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Charlotte, Raleigh among fastest growing U.S. cities

Charlotte and Raleigh rank among the top 10 U.S. cities in population growth, and Charlotte has risen from the nation's 20th-largest city to its 19th, according to U.S. Census estimates released Wednesday.

Also, Cary, a Raleigh suburb, is the fifth-fastest-growing U.S. city of more than 100,000 people, the Census Bureau says.

They're all indicators of the Carolinas' continued growth, which experts expect to continue despite indications that a faltering economy will slow the boom, at least for a while.

According to the estimates, all major cities and towns in the Charlotte region grew between July 1, 2006, and July 1, 2007. Huntersville, Cornelius, Davidson, and Fort Mill and Rock Hill, S.C., are all showing population increases of more than 5 percent.

The Census Bureau distinguishes between growth rate and numbers of people. Charlotte, for example, grew by only 3 percent. But it gained an estimated 17,471 people, ranking it ninth among U.S. cities in number of new residents. Raleigh, with an estimated gain of 15,148, ranked 10th.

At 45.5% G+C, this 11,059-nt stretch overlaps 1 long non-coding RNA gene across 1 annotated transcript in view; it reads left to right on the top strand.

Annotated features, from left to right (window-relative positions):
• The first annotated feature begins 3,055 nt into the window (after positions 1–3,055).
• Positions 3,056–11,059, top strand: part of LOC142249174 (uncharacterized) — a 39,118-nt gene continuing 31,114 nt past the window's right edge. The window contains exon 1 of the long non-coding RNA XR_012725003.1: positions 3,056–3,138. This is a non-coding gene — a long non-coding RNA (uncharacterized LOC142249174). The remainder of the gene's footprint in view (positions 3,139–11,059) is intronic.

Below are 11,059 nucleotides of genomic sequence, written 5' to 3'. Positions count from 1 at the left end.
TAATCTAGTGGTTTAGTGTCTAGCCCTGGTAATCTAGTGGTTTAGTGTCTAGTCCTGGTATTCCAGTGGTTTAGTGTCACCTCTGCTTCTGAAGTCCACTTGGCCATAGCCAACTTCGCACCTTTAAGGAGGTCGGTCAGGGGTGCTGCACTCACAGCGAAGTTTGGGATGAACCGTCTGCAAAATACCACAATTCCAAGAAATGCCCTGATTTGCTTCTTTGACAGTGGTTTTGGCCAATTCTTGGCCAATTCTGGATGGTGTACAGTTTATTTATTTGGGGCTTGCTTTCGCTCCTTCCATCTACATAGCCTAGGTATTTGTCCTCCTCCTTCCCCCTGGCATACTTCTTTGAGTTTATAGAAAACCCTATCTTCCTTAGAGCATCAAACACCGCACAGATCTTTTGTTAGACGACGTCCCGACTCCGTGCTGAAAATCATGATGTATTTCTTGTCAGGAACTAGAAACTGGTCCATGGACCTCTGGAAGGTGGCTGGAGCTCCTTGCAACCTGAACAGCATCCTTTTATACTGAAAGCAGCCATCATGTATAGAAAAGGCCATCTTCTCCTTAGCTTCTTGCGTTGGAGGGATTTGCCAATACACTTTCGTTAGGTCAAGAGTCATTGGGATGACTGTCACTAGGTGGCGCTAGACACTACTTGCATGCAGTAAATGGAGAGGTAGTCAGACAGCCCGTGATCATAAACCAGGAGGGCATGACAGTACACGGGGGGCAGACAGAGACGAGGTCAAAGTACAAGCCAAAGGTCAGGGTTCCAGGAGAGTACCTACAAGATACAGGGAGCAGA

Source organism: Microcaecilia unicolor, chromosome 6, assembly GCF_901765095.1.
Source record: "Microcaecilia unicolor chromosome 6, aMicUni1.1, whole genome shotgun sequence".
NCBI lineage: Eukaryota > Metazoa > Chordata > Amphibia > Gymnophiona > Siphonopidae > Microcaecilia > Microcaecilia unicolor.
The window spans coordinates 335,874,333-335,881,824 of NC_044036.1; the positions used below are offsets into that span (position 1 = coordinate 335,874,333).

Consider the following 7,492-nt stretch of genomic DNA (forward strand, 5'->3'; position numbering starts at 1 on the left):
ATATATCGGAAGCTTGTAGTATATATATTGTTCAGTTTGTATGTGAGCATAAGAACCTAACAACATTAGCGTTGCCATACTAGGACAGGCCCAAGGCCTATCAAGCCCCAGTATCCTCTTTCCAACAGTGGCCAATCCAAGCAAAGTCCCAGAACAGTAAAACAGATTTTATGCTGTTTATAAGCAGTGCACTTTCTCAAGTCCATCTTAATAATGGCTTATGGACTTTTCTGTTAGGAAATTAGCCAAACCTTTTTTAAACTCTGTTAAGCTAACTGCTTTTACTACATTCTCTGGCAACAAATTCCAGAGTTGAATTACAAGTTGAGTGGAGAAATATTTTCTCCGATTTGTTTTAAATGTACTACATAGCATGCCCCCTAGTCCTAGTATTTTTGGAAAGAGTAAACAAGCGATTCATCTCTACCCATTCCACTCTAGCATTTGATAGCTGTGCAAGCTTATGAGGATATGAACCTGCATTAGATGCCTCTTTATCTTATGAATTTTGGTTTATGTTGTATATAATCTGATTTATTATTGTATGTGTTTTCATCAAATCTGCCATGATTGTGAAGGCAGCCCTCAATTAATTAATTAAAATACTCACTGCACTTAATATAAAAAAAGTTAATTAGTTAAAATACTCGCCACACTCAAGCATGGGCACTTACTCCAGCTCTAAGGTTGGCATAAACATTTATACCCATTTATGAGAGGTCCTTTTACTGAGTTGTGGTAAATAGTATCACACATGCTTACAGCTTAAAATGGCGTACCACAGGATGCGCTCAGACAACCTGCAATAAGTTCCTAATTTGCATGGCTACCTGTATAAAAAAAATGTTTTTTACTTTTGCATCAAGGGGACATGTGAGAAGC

Other N.C. cities with smaller population increases had higher growth rates. Cary gained an estimated 8,259 people from 2006 to 2007. But its smaller size compared to Charlotte and Raleigh meant a high growth rate of 7.3 percent.

The estimates are “consistent with what's been going on for some time in these areas,” said state demographer Bill Tillman. But the bureau's estimates are a little more than a year old, and they may not account for recent downturns in the housing and job markets, experts said.

“Right now, the growth is slowing a little bit because it's harder for people to leave where they were because they can't sell their house,” said Tom Hanchett, a historian at the Levine Museum of the New South in Charlotte.

Strong job growth

The bureau issues the estimates every year. They're based largely on local governments' building permit and housing unit data.

Charlotte had 17,471 more people in mid-2007 than mid-2006, according to the Census Bureau. Last year, the city also ranked ninth in population growth, gaining an estimated 14,403 people from July 1, 2005, to July 1, 2006. Raleigh ranked 12th last year.

Mark Vitner, a senior economist at Wachovia, credited strong job growth with bringing more people to the region but noted the trend is slowing with the economy.

Vitner also said the area benefited from not having housing prices surge here. “People who may have moved to Florida in the past now move to Charlotte,” Vitner said.